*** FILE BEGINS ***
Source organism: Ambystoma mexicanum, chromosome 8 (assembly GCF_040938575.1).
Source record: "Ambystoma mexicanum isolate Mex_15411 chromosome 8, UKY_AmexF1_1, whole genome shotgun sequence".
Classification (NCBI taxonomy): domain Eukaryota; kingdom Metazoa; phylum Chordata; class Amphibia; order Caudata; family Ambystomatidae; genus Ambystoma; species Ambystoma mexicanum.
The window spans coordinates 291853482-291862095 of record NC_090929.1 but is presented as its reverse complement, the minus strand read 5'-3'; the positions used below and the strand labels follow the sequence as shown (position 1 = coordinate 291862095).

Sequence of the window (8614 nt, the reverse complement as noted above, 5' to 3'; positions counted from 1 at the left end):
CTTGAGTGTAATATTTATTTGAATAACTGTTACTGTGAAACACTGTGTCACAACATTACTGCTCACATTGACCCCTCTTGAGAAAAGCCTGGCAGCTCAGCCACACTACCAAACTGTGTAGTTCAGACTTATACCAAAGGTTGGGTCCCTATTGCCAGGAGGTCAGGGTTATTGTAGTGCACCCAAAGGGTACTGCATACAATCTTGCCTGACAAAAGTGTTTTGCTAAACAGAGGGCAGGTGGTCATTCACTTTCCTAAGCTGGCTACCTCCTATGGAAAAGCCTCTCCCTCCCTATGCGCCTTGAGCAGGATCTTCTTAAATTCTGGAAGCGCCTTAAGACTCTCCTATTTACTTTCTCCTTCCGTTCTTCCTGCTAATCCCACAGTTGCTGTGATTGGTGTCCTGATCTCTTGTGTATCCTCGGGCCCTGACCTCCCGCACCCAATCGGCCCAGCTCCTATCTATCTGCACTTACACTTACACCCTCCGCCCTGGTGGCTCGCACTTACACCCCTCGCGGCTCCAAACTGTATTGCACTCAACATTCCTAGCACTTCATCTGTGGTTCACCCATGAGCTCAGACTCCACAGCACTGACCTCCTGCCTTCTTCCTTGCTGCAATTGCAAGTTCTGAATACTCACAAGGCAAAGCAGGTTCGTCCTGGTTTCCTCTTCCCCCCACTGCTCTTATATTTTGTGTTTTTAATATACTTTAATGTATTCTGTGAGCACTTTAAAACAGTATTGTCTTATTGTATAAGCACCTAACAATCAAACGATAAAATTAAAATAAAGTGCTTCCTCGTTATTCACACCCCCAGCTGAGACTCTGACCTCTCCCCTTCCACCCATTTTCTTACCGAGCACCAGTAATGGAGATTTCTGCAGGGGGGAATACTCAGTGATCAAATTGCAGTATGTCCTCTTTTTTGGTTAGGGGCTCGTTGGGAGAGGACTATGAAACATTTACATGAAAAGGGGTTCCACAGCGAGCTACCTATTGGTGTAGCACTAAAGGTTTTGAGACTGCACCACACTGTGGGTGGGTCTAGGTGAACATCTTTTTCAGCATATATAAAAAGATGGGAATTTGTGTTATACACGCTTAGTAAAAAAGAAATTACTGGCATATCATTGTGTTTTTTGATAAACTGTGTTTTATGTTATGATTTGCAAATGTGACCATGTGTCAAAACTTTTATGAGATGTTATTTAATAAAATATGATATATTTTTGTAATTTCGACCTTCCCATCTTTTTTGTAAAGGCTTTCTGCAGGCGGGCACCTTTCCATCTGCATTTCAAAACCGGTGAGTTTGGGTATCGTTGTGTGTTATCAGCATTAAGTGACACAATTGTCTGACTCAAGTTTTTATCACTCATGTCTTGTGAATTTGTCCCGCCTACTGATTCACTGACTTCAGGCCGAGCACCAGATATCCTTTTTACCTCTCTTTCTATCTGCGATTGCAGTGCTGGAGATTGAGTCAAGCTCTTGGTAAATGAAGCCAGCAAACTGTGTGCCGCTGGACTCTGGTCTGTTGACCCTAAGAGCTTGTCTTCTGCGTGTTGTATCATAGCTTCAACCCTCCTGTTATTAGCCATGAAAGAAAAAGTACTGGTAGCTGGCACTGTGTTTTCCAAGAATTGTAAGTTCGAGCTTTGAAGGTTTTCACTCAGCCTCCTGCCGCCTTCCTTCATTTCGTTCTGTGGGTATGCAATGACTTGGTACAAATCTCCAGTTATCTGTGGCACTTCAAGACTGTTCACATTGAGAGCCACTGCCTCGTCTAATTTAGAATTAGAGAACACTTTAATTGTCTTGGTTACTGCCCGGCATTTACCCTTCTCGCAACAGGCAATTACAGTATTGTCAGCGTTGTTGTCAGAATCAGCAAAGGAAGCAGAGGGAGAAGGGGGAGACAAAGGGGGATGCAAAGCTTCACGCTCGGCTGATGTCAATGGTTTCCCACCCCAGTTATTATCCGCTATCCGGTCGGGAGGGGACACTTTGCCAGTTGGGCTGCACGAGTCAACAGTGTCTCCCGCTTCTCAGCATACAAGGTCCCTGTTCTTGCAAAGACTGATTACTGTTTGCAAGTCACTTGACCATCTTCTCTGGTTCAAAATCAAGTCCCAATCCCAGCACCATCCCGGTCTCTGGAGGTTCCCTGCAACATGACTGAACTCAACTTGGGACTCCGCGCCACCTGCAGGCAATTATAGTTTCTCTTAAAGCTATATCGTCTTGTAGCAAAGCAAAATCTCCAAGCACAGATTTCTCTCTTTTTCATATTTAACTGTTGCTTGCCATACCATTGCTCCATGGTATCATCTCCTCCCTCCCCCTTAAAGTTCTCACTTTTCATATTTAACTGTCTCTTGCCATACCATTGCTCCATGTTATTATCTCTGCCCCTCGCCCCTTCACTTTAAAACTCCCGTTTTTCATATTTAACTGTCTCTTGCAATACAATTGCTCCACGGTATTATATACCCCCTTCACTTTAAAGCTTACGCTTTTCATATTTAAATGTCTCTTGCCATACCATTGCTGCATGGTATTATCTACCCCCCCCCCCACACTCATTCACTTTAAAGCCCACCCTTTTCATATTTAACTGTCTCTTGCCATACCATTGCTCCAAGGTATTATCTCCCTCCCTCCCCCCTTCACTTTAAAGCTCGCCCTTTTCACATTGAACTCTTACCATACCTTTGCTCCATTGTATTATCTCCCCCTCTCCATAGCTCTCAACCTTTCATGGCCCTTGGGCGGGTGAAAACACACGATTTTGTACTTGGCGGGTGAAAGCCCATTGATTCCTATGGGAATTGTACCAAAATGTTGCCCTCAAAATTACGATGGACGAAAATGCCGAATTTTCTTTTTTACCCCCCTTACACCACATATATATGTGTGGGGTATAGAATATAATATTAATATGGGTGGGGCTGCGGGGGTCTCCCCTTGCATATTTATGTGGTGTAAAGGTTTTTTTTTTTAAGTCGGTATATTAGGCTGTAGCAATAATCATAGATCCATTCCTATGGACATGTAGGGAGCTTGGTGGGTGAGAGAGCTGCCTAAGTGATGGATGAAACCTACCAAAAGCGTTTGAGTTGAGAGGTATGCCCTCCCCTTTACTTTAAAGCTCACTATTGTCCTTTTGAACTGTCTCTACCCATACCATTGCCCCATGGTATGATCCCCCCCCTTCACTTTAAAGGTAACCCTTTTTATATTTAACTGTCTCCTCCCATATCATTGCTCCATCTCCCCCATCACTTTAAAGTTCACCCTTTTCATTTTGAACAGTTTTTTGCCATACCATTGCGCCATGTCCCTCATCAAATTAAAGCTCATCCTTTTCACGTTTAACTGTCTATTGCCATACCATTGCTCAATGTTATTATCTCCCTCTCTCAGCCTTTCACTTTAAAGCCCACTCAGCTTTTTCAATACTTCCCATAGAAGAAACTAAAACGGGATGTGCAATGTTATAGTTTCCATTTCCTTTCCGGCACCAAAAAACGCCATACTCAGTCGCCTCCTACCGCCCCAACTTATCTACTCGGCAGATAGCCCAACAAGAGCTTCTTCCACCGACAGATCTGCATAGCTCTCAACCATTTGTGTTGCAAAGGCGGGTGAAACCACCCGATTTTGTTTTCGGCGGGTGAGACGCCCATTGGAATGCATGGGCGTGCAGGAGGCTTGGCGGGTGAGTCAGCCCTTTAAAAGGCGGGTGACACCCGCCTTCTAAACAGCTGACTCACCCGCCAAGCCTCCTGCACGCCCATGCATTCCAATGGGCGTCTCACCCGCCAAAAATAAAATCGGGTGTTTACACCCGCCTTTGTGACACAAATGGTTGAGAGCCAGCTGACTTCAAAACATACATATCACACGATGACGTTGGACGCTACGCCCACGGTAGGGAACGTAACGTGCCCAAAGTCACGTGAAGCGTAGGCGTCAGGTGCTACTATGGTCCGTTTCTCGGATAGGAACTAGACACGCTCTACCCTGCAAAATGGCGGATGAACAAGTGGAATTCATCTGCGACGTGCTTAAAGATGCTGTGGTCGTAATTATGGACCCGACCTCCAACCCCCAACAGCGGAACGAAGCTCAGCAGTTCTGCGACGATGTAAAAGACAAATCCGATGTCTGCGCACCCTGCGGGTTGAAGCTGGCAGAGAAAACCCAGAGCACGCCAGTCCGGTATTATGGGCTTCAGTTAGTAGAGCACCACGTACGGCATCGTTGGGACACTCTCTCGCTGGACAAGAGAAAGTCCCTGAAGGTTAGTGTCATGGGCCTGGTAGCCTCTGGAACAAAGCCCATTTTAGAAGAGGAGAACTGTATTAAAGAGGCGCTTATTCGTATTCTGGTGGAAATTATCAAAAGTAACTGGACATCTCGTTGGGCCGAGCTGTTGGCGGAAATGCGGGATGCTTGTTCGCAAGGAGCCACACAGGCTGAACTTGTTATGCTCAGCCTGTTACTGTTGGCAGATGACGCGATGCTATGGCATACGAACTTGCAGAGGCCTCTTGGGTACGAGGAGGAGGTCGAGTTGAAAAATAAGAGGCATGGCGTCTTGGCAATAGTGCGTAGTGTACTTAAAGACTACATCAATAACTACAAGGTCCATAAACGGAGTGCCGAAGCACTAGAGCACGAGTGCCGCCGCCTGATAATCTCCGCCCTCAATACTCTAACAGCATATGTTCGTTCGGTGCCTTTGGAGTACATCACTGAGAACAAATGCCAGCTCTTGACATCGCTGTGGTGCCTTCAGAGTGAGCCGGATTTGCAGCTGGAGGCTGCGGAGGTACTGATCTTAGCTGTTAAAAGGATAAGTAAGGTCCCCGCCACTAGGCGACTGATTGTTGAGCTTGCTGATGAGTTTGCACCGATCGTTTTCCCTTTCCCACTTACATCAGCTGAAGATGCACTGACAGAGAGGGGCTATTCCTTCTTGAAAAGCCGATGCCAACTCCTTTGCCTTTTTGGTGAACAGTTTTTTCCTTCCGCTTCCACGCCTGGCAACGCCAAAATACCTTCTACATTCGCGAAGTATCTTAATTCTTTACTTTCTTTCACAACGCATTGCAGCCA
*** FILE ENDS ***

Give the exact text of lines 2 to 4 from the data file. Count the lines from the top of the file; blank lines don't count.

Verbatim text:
Source record: "Ambystoma mexicanum isolate Mex_15411 chromosome 8, UKY_AmexF1_1, whole genome shotgun sequence".
Classification (NCBI taxonomy): domain Eukaryota; kingdom Metazoa; phylum Chordata; class Amphibia; order Caudata; family Ambystomatidae; genus Ambystoma; species Ambystoma mexicanum.
The window spans coordinates 291853482-291862095 of record NC_090929.1 but is presented as its reverse complement, the minus strand read 5'-3'; the positions used below and the strand labels follow the sequence as shown (position 1 = coordinate 291862095).